“We’re bridging the gap,” she said. “In the history of Baltimore, there’s always been this East and West thing and we wanted to bridge that gap, come together, and… just have community in Baltimore, people collaborating and working together to put resources in peoples’ hands.”

The event’s host, Richardson, explained that he thought even just hosting the tailgate had the potential to do a lot of good for his community. People do not need a lot to make them feel good, Richardson said. Oftentimes, it can be as simple as showing up to someone’s neighborhood with a friendly presence. 

“This made my day, seeing all these different people that don’t even live in this community take the time to come to my community and show love to all these people around here,” he said. “It’s not about hundreds of people being together all the time, it’s just about a few people looking out of their window and seeing something positive going on.” 

Edwina Garnett, a Belair-Edison resident and senior at Coppin State University, echoed Richardson’s statement.

Garnett said that while she lives very close to the lot where the tailgate was held, she never knew about the events that are hosted there because she always just drives past it. Seeing members of her community coming together with members of other Baltimore-area communities at the tailgate for the first time meant a lot to her, she said.

“It feels good to be around people that live in the same community that I do, but also other communities. It means unity. [People] coming from the West Side [to] East Side communities here — that means unity for me, for the community,” she said.

Rock-Foster posited that events like the tailgate help people like Garnett rediscover ways of practicing community membership that are less individualistic and more communal.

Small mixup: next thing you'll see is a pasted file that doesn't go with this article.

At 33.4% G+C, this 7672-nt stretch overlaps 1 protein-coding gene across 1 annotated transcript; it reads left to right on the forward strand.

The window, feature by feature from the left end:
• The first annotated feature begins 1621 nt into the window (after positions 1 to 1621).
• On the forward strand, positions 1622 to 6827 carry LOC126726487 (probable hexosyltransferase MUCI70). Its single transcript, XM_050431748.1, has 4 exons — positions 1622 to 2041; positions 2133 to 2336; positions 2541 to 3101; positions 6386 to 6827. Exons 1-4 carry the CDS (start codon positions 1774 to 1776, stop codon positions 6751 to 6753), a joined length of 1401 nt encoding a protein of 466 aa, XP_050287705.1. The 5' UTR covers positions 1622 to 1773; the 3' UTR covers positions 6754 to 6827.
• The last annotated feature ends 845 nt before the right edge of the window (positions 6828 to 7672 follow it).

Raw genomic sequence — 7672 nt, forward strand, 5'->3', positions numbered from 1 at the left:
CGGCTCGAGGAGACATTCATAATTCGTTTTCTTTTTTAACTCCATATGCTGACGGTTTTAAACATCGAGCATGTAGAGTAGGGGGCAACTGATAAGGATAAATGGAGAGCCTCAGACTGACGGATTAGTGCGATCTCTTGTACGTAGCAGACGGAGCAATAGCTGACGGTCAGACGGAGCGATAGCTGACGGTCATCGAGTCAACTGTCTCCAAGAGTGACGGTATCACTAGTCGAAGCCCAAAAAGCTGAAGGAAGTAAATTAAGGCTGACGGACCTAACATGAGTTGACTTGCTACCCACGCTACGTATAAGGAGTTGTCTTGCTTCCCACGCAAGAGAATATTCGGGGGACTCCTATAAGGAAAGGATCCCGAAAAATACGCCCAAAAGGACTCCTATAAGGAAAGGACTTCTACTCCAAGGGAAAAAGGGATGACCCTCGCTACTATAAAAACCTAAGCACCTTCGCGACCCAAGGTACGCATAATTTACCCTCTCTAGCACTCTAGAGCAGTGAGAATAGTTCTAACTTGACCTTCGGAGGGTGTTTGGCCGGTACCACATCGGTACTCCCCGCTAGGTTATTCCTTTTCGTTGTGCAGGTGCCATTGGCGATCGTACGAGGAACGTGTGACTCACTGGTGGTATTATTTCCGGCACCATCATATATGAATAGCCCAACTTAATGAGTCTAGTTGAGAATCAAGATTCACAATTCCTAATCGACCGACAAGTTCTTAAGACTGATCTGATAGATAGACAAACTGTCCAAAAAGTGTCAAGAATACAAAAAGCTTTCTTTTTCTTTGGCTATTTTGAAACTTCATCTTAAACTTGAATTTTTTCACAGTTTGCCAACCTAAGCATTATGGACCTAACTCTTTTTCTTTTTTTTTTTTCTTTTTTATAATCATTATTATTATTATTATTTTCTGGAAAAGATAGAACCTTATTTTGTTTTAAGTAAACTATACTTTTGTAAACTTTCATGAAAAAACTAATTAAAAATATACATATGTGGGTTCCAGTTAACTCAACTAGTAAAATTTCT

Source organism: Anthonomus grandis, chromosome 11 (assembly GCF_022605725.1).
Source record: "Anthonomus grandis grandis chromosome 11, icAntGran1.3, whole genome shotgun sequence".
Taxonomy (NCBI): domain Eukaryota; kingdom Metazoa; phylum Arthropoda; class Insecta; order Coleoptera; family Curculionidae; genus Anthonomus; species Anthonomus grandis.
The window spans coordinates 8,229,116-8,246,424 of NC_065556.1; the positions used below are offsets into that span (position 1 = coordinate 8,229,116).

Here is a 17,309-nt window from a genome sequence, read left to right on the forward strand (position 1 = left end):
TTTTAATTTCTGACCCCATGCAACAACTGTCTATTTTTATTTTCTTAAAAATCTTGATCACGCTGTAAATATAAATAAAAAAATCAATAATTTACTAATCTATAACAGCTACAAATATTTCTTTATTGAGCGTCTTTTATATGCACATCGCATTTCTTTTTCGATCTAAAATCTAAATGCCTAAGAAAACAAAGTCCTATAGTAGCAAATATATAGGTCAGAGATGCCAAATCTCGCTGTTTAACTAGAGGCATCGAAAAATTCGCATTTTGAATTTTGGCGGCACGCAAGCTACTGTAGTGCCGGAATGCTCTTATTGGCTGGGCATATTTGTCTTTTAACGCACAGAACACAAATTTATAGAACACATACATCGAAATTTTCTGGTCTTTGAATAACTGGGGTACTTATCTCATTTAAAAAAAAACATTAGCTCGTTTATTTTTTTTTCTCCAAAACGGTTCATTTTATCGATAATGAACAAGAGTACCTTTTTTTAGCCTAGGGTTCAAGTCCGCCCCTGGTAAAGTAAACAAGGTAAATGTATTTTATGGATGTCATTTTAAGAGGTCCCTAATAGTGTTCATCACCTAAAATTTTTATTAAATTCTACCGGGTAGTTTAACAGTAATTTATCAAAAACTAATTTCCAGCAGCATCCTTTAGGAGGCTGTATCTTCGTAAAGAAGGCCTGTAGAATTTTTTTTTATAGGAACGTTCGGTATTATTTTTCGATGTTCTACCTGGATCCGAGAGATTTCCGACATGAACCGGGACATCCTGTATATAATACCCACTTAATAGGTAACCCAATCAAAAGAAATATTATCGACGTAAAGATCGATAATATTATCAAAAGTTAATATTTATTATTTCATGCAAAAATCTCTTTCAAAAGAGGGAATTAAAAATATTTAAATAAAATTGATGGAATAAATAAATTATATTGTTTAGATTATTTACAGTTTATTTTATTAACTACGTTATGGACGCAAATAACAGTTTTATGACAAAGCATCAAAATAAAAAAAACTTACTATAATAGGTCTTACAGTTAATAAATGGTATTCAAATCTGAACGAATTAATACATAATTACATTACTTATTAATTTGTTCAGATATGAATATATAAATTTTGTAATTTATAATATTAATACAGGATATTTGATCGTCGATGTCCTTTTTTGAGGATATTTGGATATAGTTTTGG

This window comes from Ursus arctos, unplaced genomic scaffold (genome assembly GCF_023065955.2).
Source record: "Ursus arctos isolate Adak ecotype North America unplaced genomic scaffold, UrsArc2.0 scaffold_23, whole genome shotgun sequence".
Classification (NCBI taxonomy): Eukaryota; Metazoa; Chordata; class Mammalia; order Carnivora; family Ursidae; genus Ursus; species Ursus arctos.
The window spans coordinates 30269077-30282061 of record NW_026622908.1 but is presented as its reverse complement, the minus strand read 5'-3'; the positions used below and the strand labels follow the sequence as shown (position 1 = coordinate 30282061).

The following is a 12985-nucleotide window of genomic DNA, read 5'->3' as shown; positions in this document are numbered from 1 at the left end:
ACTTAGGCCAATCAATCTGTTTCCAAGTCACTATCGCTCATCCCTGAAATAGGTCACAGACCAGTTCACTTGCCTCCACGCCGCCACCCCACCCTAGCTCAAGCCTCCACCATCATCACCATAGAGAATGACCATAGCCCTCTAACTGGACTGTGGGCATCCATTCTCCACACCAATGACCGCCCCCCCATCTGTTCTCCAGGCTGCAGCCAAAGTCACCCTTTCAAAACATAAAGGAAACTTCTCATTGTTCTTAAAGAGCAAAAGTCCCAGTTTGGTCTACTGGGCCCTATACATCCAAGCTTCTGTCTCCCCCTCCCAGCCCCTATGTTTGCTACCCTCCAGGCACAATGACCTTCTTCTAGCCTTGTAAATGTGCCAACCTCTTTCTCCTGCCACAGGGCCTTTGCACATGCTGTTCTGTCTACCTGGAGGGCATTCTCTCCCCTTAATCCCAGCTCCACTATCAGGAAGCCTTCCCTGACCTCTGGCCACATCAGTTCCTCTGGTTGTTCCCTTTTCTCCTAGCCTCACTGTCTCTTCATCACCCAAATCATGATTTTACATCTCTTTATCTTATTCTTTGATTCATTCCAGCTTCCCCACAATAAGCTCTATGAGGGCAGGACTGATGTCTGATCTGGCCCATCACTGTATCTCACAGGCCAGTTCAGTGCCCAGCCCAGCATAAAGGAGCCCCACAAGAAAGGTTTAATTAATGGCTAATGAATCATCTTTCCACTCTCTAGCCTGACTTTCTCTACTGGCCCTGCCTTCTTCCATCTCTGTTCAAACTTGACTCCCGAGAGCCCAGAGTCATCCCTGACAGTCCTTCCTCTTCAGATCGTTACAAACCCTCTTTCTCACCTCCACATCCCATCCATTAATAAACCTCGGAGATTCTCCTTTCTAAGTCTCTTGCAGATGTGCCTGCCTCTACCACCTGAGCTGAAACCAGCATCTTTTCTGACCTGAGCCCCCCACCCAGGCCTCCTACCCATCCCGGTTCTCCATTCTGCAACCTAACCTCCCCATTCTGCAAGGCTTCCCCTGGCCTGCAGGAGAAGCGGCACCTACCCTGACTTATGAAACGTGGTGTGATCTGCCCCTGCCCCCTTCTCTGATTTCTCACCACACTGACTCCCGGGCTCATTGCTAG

That kind of community membership was something that Rock-Foster learned out of necessity growing up. Now, though, people need to be taught it, she explained.

“We lost the art of engagement,” she said. “So it’s at these events of collective organization and community building [that] it starts out with saying something as simple as, ‘Hello, how are you doing?’ and showing a smile… Eventually, people get it.”

When asked, both the community organizers and community members like Garnett said that they would like to see more Hopkins students get off campus and show up for their events and in their communities.

“I would love to see them at community events, whether it’s a Ceasefire [event] or a run or a walk. It’d be good to see Hopkins students engaging with the community,” Garnett said. 

Rock-Foster, who is a community affiliate with Students Against Private Police, agreed that students should engage more with the communities around then and the wider Baltimore community.

But, she added, students should recognize the long history of the Baltimore-Hopkins relationship and pay attention to the consequences of their actions. 

“Be more intentional about how you show up in the community,” she said. “But most importantly, listen, and then provide the resources that they need.”

Paige agreed that students should show up consciously and deliberately.

“No matter where they’re from, while they’re attending Hopkins, they’re residents of Baltimore,” she said. “They should be just as invested in Baltimore as we are, because whatever affects the city is also going to affect Johns Hopkins.”